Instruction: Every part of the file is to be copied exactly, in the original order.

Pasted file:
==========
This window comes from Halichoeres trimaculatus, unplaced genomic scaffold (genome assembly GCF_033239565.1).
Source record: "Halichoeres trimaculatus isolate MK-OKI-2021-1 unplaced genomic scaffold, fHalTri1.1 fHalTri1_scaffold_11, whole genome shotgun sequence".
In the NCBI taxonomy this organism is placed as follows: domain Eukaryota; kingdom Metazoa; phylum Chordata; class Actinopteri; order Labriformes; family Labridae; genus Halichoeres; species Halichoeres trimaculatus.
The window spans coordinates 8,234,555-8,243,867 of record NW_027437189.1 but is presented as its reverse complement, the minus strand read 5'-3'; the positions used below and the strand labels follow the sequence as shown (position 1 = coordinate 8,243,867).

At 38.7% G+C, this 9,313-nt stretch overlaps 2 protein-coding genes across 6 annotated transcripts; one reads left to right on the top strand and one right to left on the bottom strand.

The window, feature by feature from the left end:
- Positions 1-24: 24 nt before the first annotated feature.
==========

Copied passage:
This window comes from Halichoeres trimaculatus, unplaced genomic scaffold (genome assembly GCF_033239565.1).
Source record: "Halichoeres trimaculatus isolate MK-OKI-2021-1 unplaced genomic scaffold, fHalTri1.1 fHalTri1_scaffold_11, whole genome shotgun sequence".
In the NCBI taxonomy this organism is placed as follows: domain Eukaryota; kingdom Metazoa; phylum Chordata; class Actinopteri; order Labriformes; family Labridae; genus Halichoeres; species Halichoeres trimaculatus.
The window spans coordinates 8,234,555-8,243,867 of record NW_027437189.1 but is presented as its reverse complement, the minus strand read 5'-3'; the positions used below and the strand labels follow the sequence as shown (position 1 = coordinate 8,243,867).

At 38.7% G+C, this 9,313-nt stretch overlaps 2 protein-coding genes across 6 annotated transcripts; one reads left to right on the top strand and one right to left on the bottom strand.

The window, feature by feature from the left end:
- Positions 1-24: 24 nt before the first annotated feature.